In addition, Sowell appeared several times on William F. Buckley's show Firing Line, during which he discussed the economics of race and privatization.[13]


Sowell is both a syndicated columnist and an academic economist. Themes of Sowell's writing range from social policy on race, ethnic groups, education and decision-making, to classical and Marxist economics, to the problems of children perceived as having disabilities.

While often described as a black conservative, he prefers not to be labeled, and considers himself more libertarian than conservative.[14] He is a regular contributor to GOPUSA, a conservative web and email newsletter run by Endeavor Media Group, LLC. He primarily writes on economic subjects, generally advocating a free market approach to capitalism.[15] Sowell opposes the Federal Reserve, pointing out that it has been unsuccessful in preventing economic depressions and limiting inflation.[16]

Sowell also writes on racial topics and is a critic of affirmative action and race-based quotas.[17][18] On the topic of affirmative action, Sowell has stated it's "one of the few policies that can be said to harm virtually every group in a different way … Obviously, whites and Asians lose out when you have preferential admission for black students or Hispanic students—but blacks and Hispanics lose out because what typically happens is the students who have all the credentials to succeed in college are admitted to colleges where the standards are so much higher that they fail."[19] He takes strong issue with the notion of government as a helper or savior of minorities, arguing that the historical record shows quite the opposite.

Sowell occasionally writes on the subject of gun control, about which he has stated: "One can cherry-pick the factual studies, or cite some studies that have subsequently been discredited, but the great bulk of the studies show that gun control laws do not in fact control guns. On net balance, they do not save lives but cost lives."[20]


Sowell's bestselling books include:

Books on economics[edit]Edit

Sowell has also written a trilogy of books on ideologies and political positions, including A Conflict of Visions, where he speaks about the origins of political strife; The Vision of the Anointed, where he compares the conservative/libertarian and liberal/progressive worldviews; and The Quest for Cosmic Justice, where, like in many of his other writings, he outlines his thesis of the need for intellectuals, politicians and leaders to fix and perfect the world in utopian, and ultimately he posits, disastrous fashions. Separate from the trilogy, but also in discussion of the subject, he wrote Intellectuals and Society, where he discusses what he argues to be the blind hubris and follies of intellectuals in a variety of areas, building on his earlier work.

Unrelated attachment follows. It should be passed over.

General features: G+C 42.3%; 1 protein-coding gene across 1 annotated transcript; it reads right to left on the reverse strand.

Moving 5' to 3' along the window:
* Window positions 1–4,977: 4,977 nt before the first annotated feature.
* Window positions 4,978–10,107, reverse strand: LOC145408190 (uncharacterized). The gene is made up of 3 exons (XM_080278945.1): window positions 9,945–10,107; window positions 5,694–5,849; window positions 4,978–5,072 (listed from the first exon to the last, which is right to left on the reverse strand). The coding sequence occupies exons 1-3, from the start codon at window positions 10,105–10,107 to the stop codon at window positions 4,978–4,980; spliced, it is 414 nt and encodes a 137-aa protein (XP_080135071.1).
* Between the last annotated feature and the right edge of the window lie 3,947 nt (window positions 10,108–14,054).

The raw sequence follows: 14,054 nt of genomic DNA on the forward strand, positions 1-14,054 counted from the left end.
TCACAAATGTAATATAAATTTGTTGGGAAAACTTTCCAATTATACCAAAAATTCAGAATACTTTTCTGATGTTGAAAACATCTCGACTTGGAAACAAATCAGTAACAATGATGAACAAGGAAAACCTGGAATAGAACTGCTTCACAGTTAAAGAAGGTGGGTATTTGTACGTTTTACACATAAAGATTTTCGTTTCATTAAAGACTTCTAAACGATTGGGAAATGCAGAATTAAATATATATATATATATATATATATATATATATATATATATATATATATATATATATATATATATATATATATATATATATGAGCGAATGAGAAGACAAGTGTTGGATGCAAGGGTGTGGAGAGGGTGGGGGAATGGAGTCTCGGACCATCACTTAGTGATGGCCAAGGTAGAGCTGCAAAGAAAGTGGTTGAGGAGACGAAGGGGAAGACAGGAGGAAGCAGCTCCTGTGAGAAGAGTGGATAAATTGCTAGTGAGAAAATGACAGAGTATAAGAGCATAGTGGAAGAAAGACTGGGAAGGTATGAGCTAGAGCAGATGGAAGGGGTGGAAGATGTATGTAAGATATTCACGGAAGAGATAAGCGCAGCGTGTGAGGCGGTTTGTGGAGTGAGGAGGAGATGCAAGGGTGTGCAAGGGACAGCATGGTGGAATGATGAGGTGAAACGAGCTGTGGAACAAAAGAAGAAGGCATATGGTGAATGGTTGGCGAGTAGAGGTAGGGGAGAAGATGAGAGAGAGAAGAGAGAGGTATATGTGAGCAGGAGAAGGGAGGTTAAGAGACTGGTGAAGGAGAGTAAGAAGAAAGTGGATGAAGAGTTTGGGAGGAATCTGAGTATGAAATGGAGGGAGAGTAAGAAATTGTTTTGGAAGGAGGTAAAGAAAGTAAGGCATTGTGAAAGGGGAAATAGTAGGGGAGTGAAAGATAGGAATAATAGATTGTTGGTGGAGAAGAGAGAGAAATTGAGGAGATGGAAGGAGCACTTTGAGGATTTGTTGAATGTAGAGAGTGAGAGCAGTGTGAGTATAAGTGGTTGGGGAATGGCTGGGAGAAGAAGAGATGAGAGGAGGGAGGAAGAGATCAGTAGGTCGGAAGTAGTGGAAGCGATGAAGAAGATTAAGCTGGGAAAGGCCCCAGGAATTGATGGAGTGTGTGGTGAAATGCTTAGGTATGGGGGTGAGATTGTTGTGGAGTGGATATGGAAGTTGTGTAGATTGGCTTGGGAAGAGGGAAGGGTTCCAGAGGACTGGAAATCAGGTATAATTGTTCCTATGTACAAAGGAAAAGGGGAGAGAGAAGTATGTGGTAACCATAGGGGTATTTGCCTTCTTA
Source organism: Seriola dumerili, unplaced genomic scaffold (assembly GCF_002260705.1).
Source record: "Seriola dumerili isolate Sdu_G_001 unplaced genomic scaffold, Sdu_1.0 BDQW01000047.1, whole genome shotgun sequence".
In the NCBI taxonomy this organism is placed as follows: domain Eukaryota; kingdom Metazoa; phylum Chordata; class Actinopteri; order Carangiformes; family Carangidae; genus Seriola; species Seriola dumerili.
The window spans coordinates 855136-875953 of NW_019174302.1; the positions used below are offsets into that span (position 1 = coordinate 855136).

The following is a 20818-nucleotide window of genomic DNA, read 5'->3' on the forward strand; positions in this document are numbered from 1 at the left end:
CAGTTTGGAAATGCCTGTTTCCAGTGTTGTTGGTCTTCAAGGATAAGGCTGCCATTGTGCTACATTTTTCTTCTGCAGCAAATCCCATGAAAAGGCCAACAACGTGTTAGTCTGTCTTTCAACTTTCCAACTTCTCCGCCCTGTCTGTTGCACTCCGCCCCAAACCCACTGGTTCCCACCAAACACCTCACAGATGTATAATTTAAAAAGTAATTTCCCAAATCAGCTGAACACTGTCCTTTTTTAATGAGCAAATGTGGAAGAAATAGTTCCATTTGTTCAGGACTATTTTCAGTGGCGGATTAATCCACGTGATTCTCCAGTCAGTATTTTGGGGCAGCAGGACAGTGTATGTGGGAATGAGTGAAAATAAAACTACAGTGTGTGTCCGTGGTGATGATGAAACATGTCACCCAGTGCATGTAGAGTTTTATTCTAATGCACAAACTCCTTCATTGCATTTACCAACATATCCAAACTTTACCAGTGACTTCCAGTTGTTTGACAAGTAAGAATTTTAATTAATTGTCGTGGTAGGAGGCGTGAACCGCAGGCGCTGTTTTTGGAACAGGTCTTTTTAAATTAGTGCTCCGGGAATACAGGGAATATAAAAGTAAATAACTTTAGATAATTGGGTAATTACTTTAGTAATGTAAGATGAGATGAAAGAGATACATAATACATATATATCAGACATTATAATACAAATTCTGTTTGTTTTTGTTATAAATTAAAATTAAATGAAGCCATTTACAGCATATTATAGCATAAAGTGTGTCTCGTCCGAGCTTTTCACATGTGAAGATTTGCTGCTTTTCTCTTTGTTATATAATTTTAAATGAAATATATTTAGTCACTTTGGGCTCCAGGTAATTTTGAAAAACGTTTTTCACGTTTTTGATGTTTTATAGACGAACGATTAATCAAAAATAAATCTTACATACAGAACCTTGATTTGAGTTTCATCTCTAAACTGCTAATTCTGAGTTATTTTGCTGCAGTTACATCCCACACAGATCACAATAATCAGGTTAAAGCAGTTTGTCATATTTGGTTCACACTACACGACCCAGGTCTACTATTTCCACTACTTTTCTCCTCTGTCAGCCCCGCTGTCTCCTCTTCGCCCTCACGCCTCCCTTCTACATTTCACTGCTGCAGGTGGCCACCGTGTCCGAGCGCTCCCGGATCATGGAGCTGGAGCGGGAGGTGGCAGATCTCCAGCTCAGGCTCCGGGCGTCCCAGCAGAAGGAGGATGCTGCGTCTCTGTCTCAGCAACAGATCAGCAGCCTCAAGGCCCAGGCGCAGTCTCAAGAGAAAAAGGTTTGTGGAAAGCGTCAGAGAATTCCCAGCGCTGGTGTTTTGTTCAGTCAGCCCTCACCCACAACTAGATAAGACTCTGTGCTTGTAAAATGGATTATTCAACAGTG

Sowell also challenges the notion that black progress is due to progressive government programs or policies, in The Economics and Politics of Race, (1983), Ethnic America (1981), Affirmative Action Around the World (2004), and other books. He claims that many problems identified with blacks in modern society are hardly unique in terms of American ethnic groups, nor in terms of a rural proletariat swept by disruption as it became urbanized, discussed in his bookBlack Rednecks and White Liberals.

In Affirmative Action Around the World[21] Sowell holds that affirmative action covers most of the American population, particularly women, and has long since ceased to be directed towards blacks.

Sowell, whose autobiography describes his serious study of Karl Marx, opposes Marxism, providing a critique in his book Marxism: Philosophy and Economics.

Sowell also favors decriminalization of all drugs.[22]

Books on other subjects[edit]Edit

In Intelligence and Ethnicity, Sowell argues that IQ gaps are hardly startling or unusual between, or within, ethnic groups. He notes that the roughly 15-point gap in contemporary black–white IQ scores is similar to that between the national average and the scores of particular ethnic white groups in years past.

In another departure from economics, Sowell wrote The Einstein Syndrome: Bright Children Who Talk Late, a follow-up to his Late-Talking Children. This book investigates the phenomenon of late-talking children, frequently misdiagnosed with autism or pervasive developmental disorder. He includes the research of—among others—Professor Stephen Camarata, Ph.D., of Vanderbilt University and Professor Steven Pinker, Ph.D., of Harvard University in this overview of a poorly understood developmental trait. It is a trait which he says affected many historical figures. He includes famous late-talkers such as physicists Albert EinsteinEdward Teller and Richard Feynman; mathematician Julia Robinson; and musicians Arthur Rubenstein and Clara Schumann. The book and its contributing researchers make a case for the theory that some children develop unevenly (asynchronous development) for a period in childhood due to rapid and extraordinary development in the analytical functions of the brain. This may temporarily “rob resources” from neighboring functions such as language development. The book disagrees with Simon Baron-Cohen's speculation that Einstein may have had Asperger syndrome (see also people speculated to have been autistic).